- Griffin Swartzell
- Try a Cuban sandwich rendition that adds a soft pork croquette.
That history aside, HavanaGrill smacks authentic because it captures the best of both the diaspora and the island inhabitants, going so far as to ship in bread and pastry dough from Miami to achieve stylistically spot-on textures. Co-owners Elvin Garcia and Carlos Rodriguez have done a remarkable overhaul of the former Pho Queen, spending five months to renovate it, evident in such touches as a cool marble-granite tile wall at the order counter (table service also available). It’s the Springs’ first brick-and-mortar Cuban eatery since Cubanacan folded a decade ago.
Rodriguez has managed and operated several Cuban restaurants in Miami over the past 25 years, so consider HavanaGrill’s menu well tested. He cooks, while Garcia works his charm out front, greeting and managing flow.
Treat the spot more like a coffee shop if not seeking a full meal, as it serves a well-made Café Cubano (a sweetened espresso shot), café con leche (a mug of steamed milk with a side shot), and cortadito (a shot with a touch of milk), all made with Café Bustelo coffee. Pair them with the imported pastelitos, flaky puff pastries, the finest of which is the guava-cheese, poignantly sweet and faintly salty on the crust, with soft cream-cheese-like cheese pockets. Or for a savory snack, plump empanadas offer a more dense, pie-crust-like bite; the mildly seasoned ground beef (no Cuban food is spicy) a standout over a chicken option that’s a bit dry and bland inside, making us want a side dip of the mojo (lime-garlic-olive oil-Parmesan) or chimichurri (parsley) sauce, that’s served with other dishes.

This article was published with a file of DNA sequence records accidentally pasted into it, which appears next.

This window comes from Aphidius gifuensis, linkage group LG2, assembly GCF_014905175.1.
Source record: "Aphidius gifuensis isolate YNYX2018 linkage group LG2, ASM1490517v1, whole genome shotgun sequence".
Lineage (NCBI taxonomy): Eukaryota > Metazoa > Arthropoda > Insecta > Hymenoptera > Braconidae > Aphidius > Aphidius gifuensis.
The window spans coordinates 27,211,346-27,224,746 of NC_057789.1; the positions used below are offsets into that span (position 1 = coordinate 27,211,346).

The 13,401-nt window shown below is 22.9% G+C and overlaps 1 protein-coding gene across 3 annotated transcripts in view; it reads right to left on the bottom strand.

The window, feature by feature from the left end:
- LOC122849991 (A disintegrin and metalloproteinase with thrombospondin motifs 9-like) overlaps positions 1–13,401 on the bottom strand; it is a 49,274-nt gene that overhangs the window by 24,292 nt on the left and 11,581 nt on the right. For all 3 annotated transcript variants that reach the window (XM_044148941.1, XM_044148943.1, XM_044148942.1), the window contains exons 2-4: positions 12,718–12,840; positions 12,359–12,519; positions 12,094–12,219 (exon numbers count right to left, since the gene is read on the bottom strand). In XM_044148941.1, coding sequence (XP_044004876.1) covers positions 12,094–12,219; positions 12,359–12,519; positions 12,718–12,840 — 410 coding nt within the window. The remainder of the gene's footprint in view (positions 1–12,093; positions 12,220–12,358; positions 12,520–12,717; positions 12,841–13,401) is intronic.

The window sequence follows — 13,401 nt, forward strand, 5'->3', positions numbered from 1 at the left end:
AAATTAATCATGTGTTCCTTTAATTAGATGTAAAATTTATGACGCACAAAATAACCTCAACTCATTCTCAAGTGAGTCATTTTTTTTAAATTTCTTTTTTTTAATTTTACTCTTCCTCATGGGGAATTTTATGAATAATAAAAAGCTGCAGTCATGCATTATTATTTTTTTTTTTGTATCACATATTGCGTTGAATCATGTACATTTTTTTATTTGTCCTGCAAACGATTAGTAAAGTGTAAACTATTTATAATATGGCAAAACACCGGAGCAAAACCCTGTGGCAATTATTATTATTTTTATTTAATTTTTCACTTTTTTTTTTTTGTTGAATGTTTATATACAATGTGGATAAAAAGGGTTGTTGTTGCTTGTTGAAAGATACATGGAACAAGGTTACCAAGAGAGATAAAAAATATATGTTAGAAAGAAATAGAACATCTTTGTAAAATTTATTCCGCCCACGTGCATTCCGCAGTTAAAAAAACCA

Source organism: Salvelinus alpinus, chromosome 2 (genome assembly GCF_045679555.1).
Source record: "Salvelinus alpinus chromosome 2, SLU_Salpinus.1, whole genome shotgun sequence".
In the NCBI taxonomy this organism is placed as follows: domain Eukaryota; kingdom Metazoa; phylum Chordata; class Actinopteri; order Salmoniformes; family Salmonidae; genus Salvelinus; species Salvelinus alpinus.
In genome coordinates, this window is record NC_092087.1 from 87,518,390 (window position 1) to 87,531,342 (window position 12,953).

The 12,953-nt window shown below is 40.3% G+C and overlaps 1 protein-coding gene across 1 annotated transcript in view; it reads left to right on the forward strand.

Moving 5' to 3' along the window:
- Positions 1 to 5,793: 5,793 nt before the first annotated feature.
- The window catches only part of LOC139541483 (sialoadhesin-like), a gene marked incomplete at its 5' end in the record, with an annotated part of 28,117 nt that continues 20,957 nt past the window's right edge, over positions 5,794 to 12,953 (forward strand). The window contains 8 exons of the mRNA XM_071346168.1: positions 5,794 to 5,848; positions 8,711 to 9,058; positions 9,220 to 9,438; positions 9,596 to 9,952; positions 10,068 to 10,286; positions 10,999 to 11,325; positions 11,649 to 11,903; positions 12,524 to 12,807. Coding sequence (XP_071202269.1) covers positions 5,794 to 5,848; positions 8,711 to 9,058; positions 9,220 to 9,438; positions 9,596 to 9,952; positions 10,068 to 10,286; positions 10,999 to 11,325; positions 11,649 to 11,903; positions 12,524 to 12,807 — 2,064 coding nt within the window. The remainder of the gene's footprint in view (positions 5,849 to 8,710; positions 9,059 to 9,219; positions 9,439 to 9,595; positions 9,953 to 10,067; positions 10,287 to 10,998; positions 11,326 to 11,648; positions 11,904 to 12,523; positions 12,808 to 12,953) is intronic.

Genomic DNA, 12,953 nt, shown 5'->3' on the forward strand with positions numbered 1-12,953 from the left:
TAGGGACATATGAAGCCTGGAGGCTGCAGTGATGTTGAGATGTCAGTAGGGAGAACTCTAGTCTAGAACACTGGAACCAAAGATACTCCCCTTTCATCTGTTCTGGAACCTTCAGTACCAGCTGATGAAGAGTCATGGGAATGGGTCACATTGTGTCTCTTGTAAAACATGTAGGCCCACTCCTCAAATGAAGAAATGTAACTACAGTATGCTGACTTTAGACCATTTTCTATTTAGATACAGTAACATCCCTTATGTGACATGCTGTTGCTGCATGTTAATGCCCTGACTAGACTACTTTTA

Location Details Havana Grill
Plates come with two sides, everyone’s favorites being sappy sweet plantains or tostones, green plantains pounded and fried into tougher, chip-like discs for dipping. But airier-than-most yuca fries delight, too (skip the given tartar sauce for mojo or chimi), and Moros (black beans cooked into white rice, darkening it) should be ordered with an item like the stellar ropa vieja, exceedingly tender, pressure-cooked skirt steak, shredded into a bright, deep tomato broth with red bell peppers and onions.
Both the lechon asado and medio pollo a la plancha rate pretty excellent too: the former being sour orange-marinated shredded pork seared to crispy edges that give way to succulent, partly fatty threads, mixed with caramelized onions. Again, mojo or chimi poured atop elevates, as it does on the pollo: boneless meat, 24-hour marinated, pounded thin, plated super juicy with not-yet-translucent, vinegary white onion slivers for a touch of sharp sweetness and garnishing lime wedges for more acidity.
A HavanaGrill Hamburger’s not really our thing, topped in sweet guava sauce and the queso fresco-like cheese, but I award it uniqueness points, and you may love it. And, finally for us, we do enjoy HavanaGrill’s Cuban sandwich: properly porky, cheesy and piquant from mustard and pickle, on thin pan Cubano. Classic. Try a heavier croquette version that adds a breaded ham mash into the strata, or the medianoche, which subs a sweeter bread.
Authenticity abounds here whichever way you dine — bienvenidos a Miami!